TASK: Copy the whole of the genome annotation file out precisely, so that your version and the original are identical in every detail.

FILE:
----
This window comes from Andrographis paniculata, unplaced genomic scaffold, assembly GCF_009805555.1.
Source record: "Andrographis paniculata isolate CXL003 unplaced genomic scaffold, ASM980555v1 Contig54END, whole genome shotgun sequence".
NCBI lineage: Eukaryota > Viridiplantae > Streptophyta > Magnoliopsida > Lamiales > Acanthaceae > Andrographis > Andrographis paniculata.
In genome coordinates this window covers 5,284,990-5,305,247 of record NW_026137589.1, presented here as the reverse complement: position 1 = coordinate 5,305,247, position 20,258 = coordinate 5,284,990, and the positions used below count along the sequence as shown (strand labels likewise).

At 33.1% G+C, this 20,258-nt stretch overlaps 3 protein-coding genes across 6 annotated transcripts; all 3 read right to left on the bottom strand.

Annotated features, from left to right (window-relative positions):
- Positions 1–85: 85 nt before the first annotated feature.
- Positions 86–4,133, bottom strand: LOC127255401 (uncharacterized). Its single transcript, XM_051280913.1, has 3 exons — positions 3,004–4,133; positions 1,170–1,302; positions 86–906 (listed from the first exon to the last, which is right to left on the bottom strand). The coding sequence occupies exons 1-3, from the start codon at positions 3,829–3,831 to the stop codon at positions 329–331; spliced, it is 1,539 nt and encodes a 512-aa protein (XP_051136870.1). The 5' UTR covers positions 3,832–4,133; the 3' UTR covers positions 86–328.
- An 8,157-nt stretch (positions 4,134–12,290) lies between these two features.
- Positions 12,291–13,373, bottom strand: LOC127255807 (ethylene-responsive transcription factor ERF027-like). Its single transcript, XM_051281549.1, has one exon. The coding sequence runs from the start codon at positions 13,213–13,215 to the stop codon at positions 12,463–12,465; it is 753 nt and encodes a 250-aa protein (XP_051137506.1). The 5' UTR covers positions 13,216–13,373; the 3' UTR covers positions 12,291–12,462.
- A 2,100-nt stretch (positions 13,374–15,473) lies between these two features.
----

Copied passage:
This window comes from Andrographis paniculata, unplaced genomic scaffold, assembly GCF_009805555.1.
Source record: "Andrographis paniculata isolate CXL003 unplaced genomic scaffold, ASM980555v1 Contig54END, whole genome shotgun sequence".
NCBI lineage: Eukaryota > Viridiplantae > Streptophyta > Magnoliopsida > Lamiales > Acanthaceae > Andrographis > Andrographis paniculata.
In genome coordinates this window covers 5,284,990-5,305,247 of record NW_026137589.1, presented here as the reverse complement: position 1 = coordinate 5,305,247, position 20,258 = coordinate 5,284,990, and the positions used below count along the sequence as shown (strand labels likewise).

At 33.1% G+C, this 20,258-nt stretch overlaps 3 protein-coding genes across 6 annotated transcripts; all 3 read right to left on the bottom strand.

Annotated features, from left to right (window-relative positions):
- Positions 1–85: 85 nt before the first annotated feature.
- Positions 86–4,133, bottom strand: LOC127255401 (uncharacterized). Its single transcript, XM_051280913.1, has 3 exons — positions 3,004–4,133; positions 1,170–1,302; positions 86–906 (listed from the first exon to the last, which is right to left on the bottom strand). The coding sequence occupies exons 1-3, from the start codon at positions 3,829–3,831 to the stop codon at positions 329–331; spliced, it is 1,539 nt and encodes a 512-aa protein (XP_051136870.1). The 5' UTR covers positions 3,832–4,133; the 3' UTR covers positions 86–328.
- An 8,157-nt stretch (positions 4,134–12,290) lies between these two features.
- Positions 12,291–13,373, bottom strand: LOC127255807 (ethylene-responsive transcription factor ERF027-like). Its single transcript, XM_051281549.1, has one exon. The coding sequence runs from the start codon at positions 13,213–13,215 to the stop codon at positions 12,463–12,465; it is 753 nt and encodes a 250-aa protein (XP_051137506.1). The 5' UTR covers positions 13,216–13,373; the 3' UTR covers positions 12,291–12,462.
- A 2,100-nt stretch (positions 13,374–15,473) lies between these two features.